The Network was recently contacted by a manager at a company that provides dental health services in rural areas who asked for information on guidance or policy on mandatory oral health risk assessments for kids entering kindergarten.
The Network researched the question and found three states that require (or used to require) an oral assessment.
In 2005, California enacted a requirement that kindergarten or first grade students show proof of an oral health exam. However, in 2009, that requirement was made optional. In contrast, in Iowa, elementary and high school students must undergo an oral health exam. More information on the requirement is available from the Iowa Department of Public Health. Illinois law requires children in kindergarten, second, and sixth grades to have a dental exam; details on the Illinois requirement can be found on the website of the Illinois State Board of Education.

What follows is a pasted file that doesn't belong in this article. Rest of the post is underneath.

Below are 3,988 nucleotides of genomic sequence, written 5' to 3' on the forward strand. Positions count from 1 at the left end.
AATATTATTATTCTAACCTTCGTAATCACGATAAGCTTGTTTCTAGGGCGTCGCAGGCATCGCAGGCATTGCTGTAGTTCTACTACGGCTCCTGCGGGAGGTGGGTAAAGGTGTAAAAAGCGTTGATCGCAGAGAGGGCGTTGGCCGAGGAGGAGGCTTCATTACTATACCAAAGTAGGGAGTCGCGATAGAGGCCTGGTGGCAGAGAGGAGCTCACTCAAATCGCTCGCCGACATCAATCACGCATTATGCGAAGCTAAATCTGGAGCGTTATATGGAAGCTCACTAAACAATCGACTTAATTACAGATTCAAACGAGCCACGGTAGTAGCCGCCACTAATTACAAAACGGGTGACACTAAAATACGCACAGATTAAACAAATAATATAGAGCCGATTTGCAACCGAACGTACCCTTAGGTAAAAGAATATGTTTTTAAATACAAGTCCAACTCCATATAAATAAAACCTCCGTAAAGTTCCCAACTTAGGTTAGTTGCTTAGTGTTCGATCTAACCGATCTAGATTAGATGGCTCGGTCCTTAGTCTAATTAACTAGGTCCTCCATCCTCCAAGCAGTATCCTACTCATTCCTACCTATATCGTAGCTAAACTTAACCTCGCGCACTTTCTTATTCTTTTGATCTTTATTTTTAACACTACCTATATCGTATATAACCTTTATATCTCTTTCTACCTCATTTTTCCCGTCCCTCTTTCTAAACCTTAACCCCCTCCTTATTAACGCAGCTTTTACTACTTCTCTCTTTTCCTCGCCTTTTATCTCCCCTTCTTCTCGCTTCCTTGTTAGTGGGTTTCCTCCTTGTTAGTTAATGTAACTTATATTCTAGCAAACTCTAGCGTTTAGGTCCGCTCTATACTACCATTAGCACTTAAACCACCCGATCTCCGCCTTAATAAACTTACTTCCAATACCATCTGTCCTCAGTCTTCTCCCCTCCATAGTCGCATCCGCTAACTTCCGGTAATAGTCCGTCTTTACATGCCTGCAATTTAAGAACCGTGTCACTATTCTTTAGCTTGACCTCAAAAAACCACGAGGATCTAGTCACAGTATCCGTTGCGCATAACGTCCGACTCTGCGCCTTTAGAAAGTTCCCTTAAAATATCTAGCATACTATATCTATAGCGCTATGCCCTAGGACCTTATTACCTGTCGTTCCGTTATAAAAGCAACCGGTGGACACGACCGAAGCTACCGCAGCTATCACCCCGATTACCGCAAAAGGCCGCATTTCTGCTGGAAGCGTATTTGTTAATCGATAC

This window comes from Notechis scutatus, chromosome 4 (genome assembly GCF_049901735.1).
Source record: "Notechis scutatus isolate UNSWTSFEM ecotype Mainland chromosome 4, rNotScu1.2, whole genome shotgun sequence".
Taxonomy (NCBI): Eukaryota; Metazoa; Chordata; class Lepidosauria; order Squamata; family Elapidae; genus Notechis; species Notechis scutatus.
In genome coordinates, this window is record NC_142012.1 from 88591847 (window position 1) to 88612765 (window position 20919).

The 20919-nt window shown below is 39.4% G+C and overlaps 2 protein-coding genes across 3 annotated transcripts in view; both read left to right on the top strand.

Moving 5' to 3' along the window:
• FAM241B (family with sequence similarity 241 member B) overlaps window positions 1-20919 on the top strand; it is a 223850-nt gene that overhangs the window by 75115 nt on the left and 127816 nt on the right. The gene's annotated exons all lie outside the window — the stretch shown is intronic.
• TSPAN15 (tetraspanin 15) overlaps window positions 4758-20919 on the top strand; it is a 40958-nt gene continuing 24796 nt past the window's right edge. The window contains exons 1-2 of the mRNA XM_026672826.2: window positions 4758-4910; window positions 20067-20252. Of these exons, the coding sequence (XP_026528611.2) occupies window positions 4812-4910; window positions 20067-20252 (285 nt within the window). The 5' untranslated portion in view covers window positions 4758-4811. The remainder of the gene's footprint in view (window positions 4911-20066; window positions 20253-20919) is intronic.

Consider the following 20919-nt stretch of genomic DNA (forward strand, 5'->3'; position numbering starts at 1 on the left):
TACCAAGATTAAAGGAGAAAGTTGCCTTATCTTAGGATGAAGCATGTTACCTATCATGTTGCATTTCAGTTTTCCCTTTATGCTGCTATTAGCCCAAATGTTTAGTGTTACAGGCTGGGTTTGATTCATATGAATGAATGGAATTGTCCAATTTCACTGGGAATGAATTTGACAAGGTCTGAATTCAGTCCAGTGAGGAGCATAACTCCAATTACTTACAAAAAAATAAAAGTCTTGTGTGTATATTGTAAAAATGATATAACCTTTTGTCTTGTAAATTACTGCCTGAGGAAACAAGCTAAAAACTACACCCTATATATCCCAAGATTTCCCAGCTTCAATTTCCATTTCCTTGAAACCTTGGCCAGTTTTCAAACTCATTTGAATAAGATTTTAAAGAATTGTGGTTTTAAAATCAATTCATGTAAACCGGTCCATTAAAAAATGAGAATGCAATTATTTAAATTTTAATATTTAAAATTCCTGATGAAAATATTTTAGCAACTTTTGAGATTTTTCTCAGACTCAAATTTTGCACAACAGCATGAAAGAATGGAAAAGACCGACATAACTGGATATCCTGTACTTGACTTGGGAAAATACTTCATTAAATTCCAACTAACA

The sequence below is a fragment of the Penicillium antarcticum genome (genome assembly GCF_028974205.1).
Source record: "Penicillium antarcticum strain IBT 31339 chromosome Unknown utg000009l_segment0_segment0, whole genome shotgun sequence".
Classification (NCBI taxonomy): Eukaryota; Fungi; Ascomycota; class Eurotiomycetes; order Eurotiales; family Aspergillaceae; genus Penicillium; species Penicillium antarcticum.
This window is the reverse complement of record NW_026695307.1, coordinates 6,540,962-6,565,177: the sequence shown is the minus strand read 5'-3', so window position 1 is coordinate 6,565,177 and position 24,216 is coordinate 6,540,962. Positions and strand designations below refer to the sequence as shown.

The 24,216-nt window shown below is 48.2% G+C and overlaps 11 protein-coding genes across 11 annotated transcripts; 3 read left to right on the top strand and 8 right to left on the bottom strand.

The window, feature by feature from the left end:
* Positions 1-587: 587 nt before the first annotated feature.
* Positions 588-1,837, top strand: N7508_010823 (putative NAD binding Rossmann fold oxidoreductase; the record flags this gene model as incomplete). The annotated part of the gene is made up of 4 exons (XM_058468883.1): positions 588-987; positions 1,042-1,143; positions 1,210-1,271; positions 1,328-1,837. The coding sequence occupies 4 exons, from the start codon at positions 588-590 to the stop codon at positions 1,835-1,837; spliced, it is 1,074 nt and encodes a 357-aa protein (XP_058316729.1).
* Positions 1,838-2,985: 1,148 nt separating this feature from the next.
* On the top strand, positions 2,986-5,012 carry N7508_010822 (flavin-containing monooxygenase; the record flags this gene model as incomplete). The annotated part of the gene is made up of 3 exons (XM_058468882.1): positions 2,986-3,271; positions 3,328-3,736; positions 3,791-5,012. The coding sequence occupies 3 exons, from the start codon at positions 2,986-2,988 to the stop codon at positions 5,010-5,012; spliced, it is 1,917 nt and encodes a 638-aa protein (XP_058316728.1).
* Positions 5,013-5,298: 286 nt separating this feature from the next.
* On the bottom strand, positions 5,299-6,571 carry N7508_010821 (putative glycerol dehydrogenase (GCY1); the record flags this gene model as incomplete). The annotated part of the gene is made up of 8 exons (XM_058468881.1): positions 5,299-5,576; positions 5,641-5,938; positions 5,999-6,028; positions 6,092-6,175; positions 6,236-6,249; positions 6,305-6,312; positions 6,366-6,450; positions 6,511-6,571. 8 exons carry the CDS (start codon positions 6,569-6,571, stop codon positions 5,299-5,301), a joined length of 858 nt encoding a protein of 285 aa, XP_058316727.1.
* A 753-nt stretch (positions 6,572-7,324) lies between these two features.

According to the Centers for Disease Control and Prevention, tooth decay is the most common chronic infectious disease among children in the United States, and can lead to serious health complications. The American Academy of Pediatric Dentistry says that, oral health risk assessments “…can assist clinicians with decisions regarding treatment,” and “…should be a routine component of new and periodic examinations by oral health and medical providers.”